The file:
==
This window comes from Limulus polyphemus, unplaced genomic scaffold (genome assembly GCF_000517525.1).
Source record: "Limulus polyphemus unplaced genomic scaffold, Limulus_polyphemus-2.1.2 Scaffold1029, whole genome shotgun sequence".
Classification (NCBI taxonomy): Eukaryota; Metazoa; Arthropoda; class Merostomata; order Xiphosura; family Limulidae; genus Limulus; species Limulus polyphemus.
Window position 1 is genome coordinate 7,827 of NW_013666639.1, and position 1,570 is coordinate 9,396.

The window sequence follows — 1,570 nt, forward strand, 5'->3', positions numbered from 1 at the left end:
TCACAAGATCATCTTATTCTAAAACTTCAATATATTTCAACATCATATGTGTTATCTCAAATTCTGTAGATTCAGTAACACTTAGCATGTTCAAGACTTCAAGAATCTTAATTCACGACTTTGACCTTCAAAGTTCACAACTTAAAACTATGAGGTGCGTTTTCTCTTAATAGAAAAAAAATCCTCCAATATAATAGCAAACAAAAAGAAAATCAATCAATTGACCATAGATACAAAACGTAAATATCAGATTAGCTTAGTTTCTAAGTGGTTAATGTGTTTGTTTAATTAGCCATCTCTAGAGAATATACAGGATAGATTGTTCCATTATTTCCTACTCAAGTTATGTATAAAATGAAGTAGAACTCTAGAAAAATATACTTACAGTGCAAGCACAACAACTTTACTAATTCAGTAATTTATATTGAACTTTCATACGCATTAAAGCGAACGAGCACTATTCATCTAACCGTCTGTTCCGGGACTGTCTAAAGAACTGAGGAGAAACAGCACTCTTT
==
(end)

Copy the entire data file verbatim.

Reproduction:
This window comes from Limulus polyphemus, unplaced genomic scaffold (genome assembly GCF_000517525.1).
Source record: "Limulus polyphemus unplaced genomic scaffold, Limulus_polyphemus-2.1.2 Scaffold1029, whole genome shotgun sequence".
Classification (NCBI taxonomy): Eukaryota; Metazoa; Arthropoda; class Merostomata; order Xiphosura; family Limulidae; genus Limulus; species Limulus polyphemus.
Window position 1 is genome coordinate 7,827 of NW_013666639.1, and position 1,570 is coordinate 9,396.

The window sequence follows — 1,570 nt, forward strand, 5'->3', positions numbered from 1 at the left end:
TCACAAGATCATCTTATTCTAAAACTTCAATATATTTCAACATCATATGTGTTATCTCAAATTCTGTAGATTCAGTAACACTTAGCATGTTCAAGACTTCAAGAATCTTAATTCACGACTTTGACCTTCAAAGTTCACAACTTAAAACTATGAGGTGCGTTTTCTCTTAATAGAAAAAAAATCCTCCAATATAATAGCAAACAAAAAGAAAATCAATCAATTGACCATAGATACAAAACGTAAATATCAGATTAGCTTAGTTTCTAAGTGGTTAATGTGTTTGTTTAATTAGCCATCTCTAGAGAATATACAGGATAGATTGTTCCATTATTTCCTACTCAAGTTATGTATAAAATGAAGTAGAACTCTAGAAAAATATACTTACAGTGCAAGCACAACAACTTTACTAATTCAGTAATTTATATTGAACTTTCATACGCATTAAAGCGAACGAGCACTATTCATCTAACCGTCTGTTCCGGGACTGTCTAAAGAACTGAGGAGAAACAGCACTCTTT